Although the seizures continued, they got less frequent. Obviously, they were still scary and knocked her for six, but thankfully the hospital visits gradually reduced. I’m not naïve though, I know it can all change at any time and I certainly don’t take the good days for granted.

We have recently started to transition into adult services. Unfortunately, it comes with lots of meetings, report filling and being reminded of how far behind her peers Hannah is. But I've always been able to advocate well for her, so I see it as just another battle I will win!


Trying to find a post-19 provision suitable for Hannah is proving to be a challenge. She needs to be out and about, getting suitable therapies daily, so a day centre wouldn’t be suitable. At school she has 1-2-1 support, on a totally individualised timetable. It took some fighting for, but works so well for her. Our social worker has been given a list of things that Hannah needs, and that I want, so the battle continues. Funding is the biggest hurdle but I will not back down.

As Hannah has got older, her behaviours have changed - the climbing, running off, escape artist, Tasmanian devil days are almost a thing of the past. Her mobility has decreased, but mainly being lazy rather than medically, and she still makes her presence known.

Support from DSUK

Since Dravet Syndrome UK was formed it has been a great source of help and support. When Hannah was diagnosed there wasn’t a specific Dravet Syndrome focused group, so it has been lovely seeing this network grow.

We have been attending the Annual Family Weekend since the very first one and I’ve made the best of friends, who have girls around the same age as Hannah. This has been so important over the years, as I always know that they just totally get this craziness and no question is ever stupid! The private online forum for parent/carers is also a brilliant place to vent, ask questions and find loads of help for all aspects of life with Dravet Syndrome. The massive age range of kids and adults now diagnosed means that there is always someone with a helpful response.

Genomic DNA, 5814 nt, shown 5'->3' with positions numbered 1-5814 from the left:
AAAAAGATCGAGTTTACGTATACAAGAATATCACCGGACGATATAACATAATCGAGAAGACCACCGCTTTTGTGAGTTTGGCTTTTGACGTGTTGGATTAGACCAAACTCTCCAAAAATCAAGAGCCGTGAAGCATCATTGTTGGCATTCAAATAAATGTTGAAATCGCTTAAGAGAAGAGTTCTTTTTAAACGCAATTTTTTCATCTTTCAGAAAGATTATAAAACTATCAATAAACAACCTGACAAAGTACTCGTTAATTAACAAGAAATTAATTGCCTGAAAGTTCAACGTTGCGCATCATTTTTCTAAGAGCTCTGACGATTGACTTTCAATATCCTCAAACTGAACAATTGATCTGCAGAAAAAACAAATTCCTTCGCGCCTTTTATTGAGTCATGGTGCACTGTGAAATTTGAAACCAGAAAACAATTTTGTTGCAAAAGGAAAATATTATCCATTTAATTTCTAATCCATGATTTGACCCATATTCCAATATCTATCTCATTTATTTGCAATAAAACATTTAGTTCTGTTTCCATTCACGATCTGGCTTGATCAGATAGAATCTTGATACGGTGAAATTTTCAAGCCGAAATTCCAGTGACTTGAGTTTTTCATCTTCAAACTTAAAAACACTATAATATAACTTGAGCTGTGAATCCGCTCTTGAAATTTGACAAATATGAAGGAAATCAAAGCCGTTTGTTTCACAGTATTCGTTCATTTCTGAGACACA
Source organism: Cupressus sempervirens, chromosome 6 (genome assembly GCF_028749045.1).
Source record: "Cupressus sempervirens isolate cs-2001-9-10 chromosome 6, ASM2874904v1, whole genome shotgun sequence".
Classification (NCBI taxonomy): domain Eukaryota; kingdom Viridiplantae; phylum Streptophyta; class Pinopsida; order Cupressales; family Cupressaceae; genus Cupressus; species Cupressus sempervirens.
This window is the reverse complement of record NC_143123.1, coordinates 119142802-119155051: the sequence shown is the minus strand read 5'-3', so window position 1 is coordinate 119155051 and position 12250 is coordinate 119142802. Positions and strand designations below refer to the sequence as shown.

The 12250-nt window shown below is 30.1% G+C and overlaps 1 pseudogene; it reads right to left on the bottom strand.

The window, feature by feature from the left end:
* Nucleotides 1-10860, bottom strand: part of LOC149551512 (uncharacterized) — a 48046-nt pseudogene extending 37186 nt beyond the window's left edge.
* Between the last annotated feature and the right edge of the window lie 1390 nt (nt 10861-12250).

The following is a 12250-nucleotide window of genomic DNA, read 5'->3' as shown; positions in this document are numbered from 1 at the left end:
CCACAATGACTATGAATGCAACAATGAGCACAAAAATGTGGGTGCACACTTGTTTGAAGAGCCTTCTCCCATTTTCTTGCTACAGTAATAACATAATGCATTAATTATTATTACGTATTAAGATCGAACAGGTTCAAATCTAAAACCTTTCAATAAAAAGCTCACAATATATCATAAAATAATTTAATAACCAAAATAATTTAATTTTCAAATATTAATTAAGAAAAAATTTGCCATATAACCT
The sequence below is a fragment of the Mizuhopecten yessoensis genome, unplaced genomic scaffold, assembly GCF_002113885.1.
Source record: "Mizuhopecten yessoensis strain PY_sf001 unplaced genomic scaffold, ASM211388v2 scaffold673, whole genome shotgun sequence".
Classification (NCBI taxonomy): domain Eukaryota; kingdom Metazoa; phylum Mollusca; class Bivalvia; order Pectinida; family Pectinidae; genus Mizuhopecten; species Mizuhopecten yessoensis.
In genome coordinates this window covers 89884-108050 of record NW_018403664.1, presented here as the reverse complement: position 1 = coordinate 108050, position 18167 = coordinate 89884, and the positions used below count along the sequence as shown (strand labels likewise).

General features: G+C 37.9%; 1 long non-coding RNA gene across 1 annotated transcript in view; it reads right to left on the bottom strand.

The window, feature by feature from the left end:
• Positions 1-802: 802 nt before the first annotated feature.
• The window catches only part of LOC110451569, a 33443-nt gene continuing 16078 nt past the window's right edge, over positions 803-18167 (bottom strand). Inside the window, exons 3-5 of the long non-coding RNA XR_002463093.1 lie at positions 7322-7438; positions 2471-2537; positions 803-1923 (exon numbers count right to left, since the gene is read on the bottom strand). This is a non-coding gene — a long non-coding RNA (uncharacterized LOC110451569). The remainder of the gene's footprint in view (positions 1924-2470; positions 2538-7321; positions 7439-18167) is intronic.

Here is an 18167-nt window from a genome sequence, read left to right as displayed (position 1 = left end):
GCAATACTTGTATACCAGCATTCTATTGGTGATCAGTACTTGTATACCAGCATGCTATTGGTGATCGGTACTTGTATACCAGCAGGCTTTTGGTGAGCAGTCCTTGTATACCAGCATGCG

A happy, loving, hilarious young lady

Hannah has totally changed my outlook on what is important in life. Dravet Syndrome is horrendous and I know how serious a condition it is but I definitely don’t let it rule Hannah’s life now. If I didn’t have a sense of humour about our life I would be in a very different dark place now.

How to sum up Hannah? Happy, loving, hilarious, wild. She’s hard work, but worth every tear, sleepless night and grey hair she has caused! She still loves swimming, horse riding, trampoline, playing connect 4, Jess Glynn songs and of course our girly holidays to Portugal. People consistently totally under estimate her; she watches everything and is always plotting how to get to the fridge for her next yoghurt! All she needs to do is smile and 99% of people melt and she gets her own way!